Quality of Life Benefits of Yoga in Non-Small Cell Lung Cancer
Patients and caregivers completed a mean of 12 sessions, with 96% of participants describing the program as "very useful."
Patients with non-small cell lung cancer (NSCLC) and their caregivers experienced improvements in function and quality of life after undergoing yoga therapy, according to a study presented at the 2017 Palliative and Supportive Care in Oncology Symposium in San Diego, California.1
A common adverse event of thoracic radiation (RT) for patients with NSCLC is respiratory toxicities, which may negatively impact caregivers and patients alike. The purpose of this study was to evaluate the feasibility and potential efficacy of a yoga intervention for patients with NSCLC and their caregivers.
For this study, the investigators randomly assigned 47 eligible dyads (patients with NSCLC undergoing RT and their caretaker) to 15 sessions of yoga or a waitlist control (WLC) group. The Short Form-36 (SF-36 domains) questionnaire was used to measure quality of life in both groups prior to undergoing RT, and patients also underwent the 6-minute walk test (6MWT) to assess physical performance. The study groups were reassessed upon conclusion of RT and then 3 months later.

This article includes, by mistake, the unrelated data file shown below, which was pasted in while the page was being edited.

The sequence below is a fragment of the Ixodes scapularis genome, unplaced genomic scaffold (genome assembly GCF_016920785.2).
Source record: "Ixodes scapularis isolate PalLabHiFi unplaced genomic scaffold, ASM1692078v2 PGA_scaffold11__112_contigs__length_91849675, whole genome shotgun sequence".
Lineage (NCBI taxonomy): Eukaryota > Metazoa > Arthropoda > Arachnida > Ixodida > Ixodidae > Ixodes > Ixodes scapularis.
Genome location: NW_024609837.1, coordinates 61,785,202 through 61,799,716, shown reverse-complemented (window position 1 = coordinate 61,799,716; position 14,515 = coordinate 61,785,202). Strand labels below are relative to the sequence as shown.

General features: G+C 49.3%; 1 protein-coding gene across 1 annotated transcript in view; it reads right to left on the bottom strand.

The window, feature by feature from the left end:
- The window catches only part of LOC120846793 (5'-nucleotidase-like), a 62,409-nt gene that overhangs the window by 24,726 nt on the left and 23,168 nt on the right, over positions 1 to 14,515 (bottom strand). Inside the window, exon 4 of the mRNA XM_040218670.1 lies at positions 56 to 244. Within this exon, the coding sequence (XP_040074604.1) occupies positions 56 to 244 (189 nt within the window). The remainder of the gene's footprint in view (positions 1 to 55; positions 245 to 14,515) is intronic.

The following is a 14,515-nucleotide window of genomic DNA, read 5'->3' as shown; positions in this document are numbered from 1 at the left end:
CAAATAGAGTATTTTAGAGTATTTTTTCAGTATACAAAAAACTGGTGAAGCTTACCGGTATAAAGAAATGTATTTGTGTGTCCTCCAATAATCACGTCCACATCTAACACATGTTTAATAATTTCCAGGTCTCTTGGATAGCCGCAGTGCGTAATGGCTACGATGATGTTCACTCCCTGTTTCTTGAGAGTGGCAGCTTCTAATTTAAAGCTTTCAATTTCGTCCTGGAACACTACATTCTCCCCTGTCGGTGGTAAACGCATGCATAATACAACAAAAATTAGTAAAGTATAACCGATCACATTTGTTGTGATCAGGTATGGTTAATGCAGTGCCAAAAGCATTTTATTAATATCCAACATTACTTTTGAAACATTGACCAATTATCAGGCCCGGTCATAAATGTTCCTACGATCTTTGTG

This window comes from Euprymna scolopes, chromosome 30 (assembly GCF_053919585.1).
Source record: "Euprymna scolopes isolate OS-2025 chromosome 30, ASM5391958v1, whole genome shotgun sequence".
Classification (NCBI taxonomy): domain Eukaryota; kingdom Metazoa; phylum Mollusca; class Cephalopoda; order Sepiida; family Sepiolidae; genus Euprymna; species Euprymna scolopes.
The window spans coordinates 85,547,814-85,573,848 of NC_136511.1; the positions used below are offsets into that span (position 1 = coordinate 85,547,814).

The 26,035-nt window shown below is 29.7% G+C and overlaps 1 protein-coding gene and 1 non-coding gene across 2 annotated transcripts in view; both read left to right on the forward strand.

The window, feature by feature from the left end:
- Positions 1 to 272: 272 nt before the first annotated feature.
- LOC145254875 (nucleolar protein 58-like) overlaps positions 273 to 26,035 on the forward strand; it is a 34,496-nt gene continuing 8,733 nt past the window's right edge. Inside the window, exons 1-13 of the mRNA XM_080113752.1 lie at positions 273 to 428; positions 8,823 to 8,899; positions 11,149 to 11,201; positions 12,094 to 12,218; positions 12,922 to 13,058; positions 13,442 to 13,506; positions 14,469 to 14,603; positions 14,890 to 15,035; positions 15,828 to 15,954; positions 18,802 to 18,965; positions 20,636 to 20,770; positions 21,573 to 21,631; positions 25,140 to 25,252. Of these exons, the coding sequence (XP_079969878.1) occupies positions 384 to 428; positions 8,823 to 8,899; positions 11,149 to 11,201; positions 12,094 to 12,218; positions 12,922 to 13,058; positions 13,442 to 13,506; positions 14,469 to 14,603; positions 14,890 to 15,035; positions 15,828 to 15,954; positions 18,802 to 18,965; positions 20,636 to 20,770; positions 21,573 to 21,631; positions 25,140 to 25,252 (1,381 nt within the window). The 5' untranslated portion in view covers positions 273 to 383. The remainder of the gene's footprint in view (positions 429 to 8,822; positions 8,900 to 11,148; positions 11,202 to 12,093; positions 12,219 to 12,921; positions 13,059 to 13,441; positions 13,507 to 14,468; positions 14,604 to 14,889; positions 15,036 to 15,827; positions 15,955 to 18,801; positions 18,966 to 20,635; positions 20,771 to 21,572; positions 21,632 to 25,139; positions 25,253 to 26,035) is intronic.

Patients and caregivers completed a mean of 12 sessions, and 96% of study participants described the program as “very useful.”
After adjusting for multiple variables, results showed that patients in the yoga group had a clinically significant improvement in 6MWT compared with patients in the WLC group (mean 478 meters vs 402 meters, respectively; P < .05).
Analysis of the SF-36 questionnaires of patients with NSCLC revealed that there were clinically significant differences in the physical function, mental health, and role performance domains. Caregivers experienced clinically significant improvements in the role performance and vitality domains.
The authors concluded, “Yoga therapy appears to be a feasible and beneficial supportive care strategy for lung cancer patients and caregivers. A larger efficacy trial with a more stringent control group is warranted.”
Milbury K, Mallaiah S, Liao ZX, et al. Randomized controlled trial (RCT) of a dyadic yoga program for lung cancer patients undergoing radiotherapy and their family caregivers. Poster presented at: 2017 Palliative and Supportive Care in Oncology Symposium; October 27-28, 2017; San Diego, CA. Abstract 125.